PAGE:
A Look At Busy Mills' Point During The 1840s

By J. Paul Bushart - 1933
Fulton County News

During the 1840s, Mills' Point (now Hickman) and the surrounding territory were essentially agricultural, but many citizens followed trades other than tilling the soil: grist mills, flour mills, sawmills, tobacco stemmeries, foundries, dry docks, cotton gins, blacksmith shops, lock and gunsmith shops, fish docks, distilleries, etc.

One of the most prominent tobacco stemmeries was that operated under the name of Mills' Point Stemmery, under a co-partnership between Julius Eversman, P. N. Marr, and Charles W. Beaument. This company dissolved partnership during 1841, but continued under new management.

Dodge and Thompson established a saddlery at Mills' Point in 1842. Messrs. Samuel Todd and a Mr. Cox added another feather to Mills' Point's crown in April, when they put into operation another wharf boat to take care of incoming and outgoing freight and produce. Innumerable drays were busy, night and day. Large overland wagons, drawn by oxen, arrived daily with produce from the interior.

The Hickman House, under the management of Ashley and Boyer, reopened in March that year, after being repaired and improved. Stables adjoined it with experienced hostlers to care for the travelers' stock. G. B. Watson took over the Mills' Point House in June and started construction of a new brick building, which the hotel later occupied.

W. W. Alexander imported two wool carding machines, direct from the East, and established a factory at Feliciana in Graves County, near the Hickman County line. He received and carded wool at eight cents per pound, and furnished oil for the same rate of charge.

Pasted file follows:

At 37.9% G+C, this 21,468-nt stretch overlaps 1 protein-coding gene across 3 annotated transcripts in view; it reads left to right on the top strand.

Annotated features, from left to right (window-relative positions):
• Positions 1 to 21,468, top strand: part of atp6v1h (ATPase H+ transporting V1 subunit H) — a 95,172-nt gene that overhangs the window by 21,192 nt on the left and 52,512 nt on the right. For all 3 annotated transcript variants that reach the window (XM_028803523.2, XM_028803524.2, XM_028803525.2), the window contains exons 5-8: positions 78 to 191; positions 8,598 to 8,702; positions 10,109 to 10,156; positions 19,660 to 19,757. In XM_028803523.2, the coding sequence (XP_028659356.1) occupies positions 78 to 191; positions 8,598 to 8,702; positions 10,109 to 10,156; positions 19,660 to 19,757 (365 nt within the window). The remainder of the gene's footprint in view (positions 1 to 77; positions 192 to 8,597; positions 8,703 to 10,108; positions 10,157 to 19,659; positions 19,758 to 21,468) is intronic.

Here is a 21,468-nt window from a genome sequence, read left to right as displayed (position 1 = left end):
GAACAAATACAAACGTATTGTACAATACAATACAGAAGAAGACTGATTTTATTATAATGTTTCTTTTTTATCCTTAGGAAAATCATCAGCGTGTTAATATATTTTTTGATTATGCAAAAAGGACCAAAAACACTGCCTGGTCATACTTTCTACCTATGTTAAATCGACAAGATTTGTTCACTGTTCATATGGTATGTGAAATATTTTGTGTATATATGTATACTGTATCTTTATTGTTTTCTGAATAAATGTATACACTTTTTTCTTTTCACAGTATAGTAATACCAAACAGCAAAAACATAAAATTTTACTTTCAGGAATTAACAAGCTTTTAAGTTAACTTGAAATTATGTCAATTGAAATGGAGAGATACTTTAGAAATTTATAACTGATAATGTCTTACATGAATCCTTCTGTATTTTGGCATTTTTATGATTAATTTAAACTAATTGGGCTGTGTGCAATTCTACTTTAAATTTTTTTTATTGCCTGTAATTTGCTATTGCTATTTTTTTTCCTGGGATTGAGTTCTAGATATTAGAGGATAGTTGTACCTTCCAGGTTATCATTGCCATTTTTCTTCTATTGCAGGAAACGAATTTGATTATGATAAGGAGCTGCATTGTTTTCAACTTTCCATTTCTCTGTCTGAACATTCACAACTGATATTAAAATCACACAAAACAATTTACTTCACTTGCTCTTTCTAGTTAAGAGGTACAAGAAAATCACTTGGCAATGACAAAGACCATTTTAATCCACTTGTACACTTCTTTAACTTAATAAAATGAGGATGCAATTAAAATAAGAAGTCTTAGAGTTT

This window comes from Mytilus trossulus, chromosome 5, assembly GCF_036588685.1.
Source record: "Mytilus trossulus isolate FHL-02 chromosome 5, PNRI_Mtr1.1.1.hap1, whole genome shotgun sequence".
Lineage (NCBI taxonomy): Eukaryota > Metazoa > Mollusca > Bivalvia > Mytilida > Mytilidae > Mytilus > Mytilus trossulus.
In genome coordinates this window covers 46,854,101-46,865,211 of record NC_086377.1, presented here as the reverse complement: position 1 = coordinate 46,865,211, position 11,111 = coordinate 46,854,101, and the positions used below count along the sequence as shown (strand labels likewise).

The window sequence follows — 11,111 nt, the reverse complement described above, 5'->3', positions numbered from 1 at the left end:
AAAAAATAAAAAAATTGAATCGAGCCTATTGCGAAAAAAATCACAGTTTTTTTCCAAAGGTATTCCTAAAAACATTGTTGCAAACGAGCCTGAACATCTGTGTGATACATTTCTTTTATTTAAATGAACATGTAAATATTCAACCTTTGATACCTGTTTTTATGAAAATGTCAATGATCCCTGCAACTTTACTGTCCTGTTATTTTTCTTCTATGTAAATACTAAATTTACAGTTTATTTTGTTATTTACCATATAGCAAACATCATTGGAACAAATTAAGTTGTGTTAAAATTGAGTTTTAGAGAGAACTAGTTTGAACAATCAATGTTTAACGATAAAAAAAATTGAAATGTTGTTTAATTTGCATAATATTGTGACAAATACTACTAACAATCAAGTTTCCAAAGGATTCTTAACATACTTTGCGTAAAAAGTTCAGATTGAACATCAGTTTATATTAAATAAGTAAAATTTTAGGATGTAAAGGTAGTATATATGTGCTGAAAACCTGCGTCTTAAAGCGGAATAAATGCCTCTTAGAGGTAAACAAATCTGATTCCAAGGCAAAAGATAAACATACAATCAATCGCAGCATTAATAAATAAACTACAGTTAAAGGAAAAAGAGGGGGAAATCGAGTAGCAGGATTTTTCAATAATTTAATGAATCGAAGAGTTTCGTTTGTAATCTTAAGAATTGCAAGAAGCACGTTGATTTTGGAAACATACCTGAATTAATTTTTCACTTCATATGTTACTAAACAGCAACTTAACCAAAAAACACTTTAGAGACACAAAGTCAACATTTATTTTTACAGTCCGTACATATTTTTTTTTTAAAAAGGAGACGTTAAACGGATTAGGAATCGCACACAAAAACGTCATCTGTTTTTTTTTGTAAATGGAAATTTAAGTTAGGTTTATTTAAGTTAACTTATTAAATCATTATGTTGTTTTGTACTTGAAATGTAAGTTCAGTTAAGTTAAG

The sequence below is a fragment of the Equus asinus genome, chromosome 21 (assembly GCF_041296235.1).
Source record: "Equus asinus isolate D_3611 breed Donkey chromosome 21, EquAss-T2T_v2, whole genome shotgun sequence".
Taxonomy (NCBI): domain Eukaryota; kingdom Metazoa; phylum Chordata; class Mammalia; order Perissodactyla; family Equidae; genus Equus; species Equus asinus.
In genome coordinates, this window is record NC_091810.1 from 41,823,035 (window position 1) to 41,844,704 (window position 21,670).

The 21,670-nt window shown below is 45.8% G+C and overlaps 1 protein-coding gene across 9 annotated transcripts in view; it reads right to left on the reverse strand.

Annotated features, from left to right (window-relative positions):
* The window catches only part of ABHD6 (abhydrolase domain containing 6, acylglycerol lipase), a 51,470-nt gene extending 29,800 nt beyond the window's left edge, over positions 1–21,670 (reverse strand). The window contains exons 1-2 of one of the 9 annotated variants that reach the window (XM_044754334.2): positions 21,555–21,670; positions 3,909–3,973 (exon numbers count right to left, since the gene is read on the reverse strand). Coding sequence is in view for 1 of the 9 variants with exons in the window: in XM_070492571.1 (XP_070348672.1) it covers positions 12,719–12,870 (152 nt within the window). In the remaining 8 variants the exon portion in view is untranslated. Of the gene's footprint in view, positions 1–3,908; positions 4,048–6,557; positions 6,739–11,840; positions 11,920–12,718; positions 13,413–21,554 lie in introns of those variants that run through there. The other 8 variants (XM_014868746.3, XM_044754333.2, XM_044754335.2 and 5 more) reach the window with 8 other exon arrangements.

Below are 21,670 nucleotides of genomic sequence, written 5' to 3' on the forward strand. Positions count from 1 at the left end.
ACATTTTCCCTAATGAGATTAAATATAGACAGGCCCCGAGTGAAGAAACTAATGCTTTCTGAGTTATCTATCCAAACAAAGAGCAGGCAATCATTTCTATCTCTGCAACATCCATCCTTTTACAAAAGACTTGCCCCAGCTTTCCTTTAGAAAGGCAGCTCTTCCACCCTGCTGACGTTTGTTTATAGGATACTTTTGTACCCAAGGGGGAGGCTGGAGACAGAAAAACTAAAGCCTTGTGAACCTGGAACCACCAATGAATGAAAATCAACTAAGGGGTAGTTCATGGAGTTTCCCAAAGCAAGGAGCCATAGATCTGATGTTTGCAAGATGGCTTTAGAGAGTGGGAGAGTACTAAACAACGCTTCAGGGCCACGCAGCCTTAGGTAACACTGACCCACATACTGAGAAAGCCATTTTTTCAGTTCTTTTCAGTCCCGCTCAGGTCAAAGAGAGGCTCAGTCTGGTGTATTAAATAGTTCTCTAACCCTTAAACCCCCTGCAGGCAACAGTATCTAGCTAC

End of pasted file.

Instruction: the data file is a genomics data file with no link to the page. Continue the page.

S. C. Nevil, Esq., was a tobacconist and stemmer at Moscow.

Levi Reed operated a cabinet business on Clinton Street in Hickman, one door below the tailor shop of Dannelly and Gordon.

Bowers and Davis Grist and Sawmill, situated on the North Fork of the Obion River, about 13 miles from Drehden, and 22 miles from Mills' Point (Hickman), was the oldest mill upon that river. From that point, it was convenient and navigable for flatboats, at certain seasons of the year, to transport lumber and grain to Southern markets. William G. Bowers, one of the owners, died in July 1842.

A foundry was established by Wm. Hathaway and Company at Mills' Point in 1842. Major G. W. Marr deeded property for the site, with the understanding that the company erect a foundry and dry dock. It was the intention, at first, to build steamboats for use on the river, but after several had been built and put into use, the business venture was discontinued.

Land could be had for $1 to $12 per acre, according to the quality, improvements, and distance from the river. This section had advantages for farming over other portions. It was well-located, because lower down the river, the climate was too warm for grass, corn, or tobacco; and higher up, you receded from the market, and the greater was the cost of transportation. In those days, the principle method of travel was by boat, via the rivers and streams, and the greater the distance from market.

It is interesting to note that Thomas C. Spencer, who was a blacksmith and gunsmith at Mills' Point, resorted to bartering to improve his business. All pistols, guns, and cane swords were taken to him for repair. Money was so scarce during the 1840s that Tom agreed to accept produce, such as corn, wheat, and bacon, as payment for his work.